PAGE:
Last Updated: Friday - 09/24/2010
Week of September 22, 2003
Acknowledge your own complexity
By FR. RON ROLHEISER, omi
Peace is not just the absence of war or conflict, but is harmony and wholeness.
"And, as I get older, I feel more like the baroness, long more for Catherine, but think that maybe the little girl daydreaming on a hillside in Finland might be who I really am."
These words come from a spiritual giant, someone who attained both wholeness and sanctity after a long search and difficult struggle, not someone who's still grappling with initial conversion. What her words highlight are two things, how complex we are and how difficult is it to find wholeness.
Like Catherine Doherty, all of us have a number of different persons inside us. Inside each of us there's someone who knows the truth of the Gospel call, is drawn to the religious, strives towards self-renunciation, and that knows there are more important things than worldly achievement and comfort. But, inside each of us too, there's also a hedonist, a sensualist, a person who wants to drink in fully the wine and the pleasures of this life. Moreover, inside each of us there's also a little girl or little boy, daydreaming still on a hillside somewhere.
Soren Kierkegaard defined a saint as someone who "wills the one thing." But, with all these different persons inside us, what do we really will? What's really our deepest desire?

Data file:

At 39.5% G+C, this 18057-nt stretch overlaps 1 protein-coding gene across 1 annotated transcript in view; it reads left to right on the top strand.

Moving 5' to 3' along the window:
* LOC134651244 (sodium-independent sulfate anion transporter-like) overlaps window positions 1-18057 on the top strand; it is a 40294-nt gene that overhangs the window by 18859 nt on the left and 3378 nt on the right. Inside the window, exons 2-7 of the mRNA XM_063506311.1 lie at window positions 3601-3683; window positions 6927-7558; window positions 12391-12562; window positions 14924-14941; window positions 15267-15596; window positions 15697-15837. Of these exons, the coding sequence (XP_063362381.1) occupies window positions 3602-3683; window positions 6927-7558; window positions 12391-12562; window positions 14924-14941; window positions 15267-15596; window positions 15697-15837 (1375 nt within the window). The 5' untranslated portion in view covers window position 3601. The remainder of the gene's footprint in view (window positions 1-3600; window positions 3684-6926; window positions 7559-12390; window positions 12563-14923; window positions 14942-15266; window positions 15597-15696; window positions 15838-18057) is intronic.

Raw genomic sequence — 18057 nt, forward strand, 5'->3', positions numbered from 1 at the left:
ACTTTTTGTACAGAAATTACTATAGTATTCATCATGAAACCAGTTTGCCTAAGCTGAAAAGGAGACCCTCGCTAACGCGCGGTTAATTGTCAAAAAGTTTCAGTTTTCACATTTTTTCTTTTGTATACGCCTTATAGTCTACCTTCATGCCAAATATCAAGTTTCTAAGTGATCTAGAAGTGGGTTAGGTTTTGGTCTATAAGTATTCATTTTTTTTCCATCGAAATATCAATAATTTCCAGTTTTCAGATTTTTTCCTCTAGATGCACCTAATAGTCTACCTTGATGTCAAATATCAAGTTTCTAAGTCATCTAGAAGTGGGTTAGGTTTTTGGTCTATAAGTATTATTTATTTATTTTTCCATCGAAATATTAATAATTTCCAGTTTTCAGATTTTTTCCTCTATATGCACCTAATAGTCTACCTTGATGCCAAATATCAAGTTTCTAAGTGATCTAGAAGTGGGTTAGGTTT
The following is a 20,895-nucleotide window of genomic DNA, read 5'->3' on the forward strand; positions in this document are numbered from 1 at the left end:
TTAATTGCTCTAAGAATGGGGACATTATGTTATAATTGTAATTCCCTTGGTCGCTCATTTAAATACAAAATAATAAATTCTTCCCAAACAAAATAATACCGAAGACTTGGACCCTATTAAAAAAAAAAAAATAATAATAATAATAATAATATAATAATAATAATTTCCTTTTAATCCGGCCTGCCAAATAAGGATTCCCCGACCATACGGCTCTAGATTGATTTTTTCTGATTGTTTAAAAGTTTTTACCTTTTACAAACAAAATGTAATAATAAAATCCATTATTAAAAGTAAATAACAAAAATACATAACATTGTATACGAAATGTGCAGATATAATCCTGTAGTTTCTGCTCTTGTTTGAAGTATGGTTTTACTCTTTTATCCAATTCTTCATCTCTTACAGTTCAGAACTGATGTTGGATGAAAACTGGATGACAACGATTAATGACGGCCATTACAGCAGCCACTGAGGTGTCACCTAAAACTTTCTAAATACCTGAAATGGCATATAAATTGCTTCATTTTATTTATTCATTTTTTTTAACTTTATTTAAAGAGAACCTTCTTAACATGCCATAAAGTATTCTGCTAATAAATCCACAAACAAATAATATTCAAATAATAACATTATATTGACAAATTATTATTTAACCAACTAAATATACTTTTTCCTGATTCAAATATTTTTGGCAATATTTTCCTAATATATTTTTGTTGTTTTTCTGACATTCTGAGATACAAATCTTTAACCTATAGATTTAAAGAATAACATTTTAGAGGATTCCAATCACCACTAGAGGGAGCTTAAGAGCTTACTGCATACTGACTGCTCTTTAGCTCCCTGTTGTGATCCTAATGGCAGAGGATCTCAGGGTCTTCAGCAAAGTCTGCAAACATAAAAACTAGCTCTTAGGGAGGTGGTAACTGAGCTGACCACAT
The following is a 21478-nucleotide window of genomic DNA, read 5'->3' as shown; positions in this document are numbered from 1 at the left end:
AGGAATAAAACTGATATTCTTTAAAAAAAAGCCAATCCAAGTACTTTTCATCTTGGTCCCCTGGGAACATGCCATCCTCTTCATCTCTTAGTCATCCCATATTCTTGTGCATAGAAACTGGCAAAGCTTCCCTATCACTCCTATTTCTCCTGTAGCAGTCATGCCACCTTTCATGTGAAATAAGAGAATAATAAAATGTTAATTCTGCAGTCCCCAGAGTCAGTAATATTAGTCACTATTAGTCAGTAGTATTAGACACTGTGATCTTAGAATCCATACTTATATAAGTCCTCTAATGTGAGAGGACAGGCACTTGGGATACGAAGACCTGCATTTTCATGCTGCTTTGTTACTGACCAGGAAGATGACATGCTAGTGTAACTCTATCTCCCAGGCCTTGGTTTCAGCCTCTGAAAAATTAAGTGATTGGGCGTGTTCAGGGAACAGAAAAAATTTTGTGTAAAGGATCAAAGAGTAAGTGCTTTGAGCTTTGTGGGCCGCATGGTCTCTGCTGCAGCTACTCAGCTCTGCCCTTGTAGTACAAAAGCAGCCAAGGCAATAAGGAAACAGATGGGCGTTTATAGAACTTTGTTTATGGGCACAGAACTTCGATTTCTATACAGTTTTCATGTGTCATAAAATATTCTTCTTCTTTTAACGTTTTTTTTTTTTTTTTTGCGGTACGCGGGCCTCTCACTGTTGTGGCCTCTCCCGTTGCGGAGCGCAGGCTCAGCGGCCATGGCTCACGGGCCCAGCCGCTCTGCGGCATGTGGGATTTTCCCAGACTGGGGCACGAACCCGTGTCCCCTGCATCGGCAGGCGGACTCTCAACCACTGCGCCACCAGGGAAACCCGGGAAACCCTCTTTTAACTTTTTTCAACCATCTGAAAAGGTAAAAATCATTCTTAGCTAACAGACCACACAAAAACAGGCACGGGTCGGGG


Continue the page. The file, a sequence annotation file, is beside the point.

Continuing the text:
Given that grace is meant to build upon nature and not annihilate it, it's too simple to think that sanctity is merely a question of the "spiritual person" inside us triumphing over the person inside of us who loves this world or over the child in us who is still given over to daydreaming. Wholeness means somehow making a whole, a harmony, out of all these different persons. To ignore, deny, annihilate or bypass one part for another is precisely never to attain wholeness.
Sanctity consists in wholeness and a whole person, like Christ, is someone who is both a drinker of wine and an ascetic, a lover of this life and of the next, a dreamer and a realist, among many other things, all at the same time. What must be rejected in the spiritual quest is not our nature, with its endless paradoxes and seeming contradictory attractions, but any recipe for holiness that would have us believe sanctity can be obtained easily, without tension, confusion and great patience.
Sanctity too consists in coming to peace. Peace is not just the absence of war or conflict, but is harmony and wholeness. We come to peace when we make harmony out of discord - with all the pieces accounted for and each given its proper place. To cut off parts of ourselves in the quest for wholeness is tantamount to a pianist sawing off part of his or her keyboard. It makes things a lot simpler, but it also makes it impossible to play most pieces of music.
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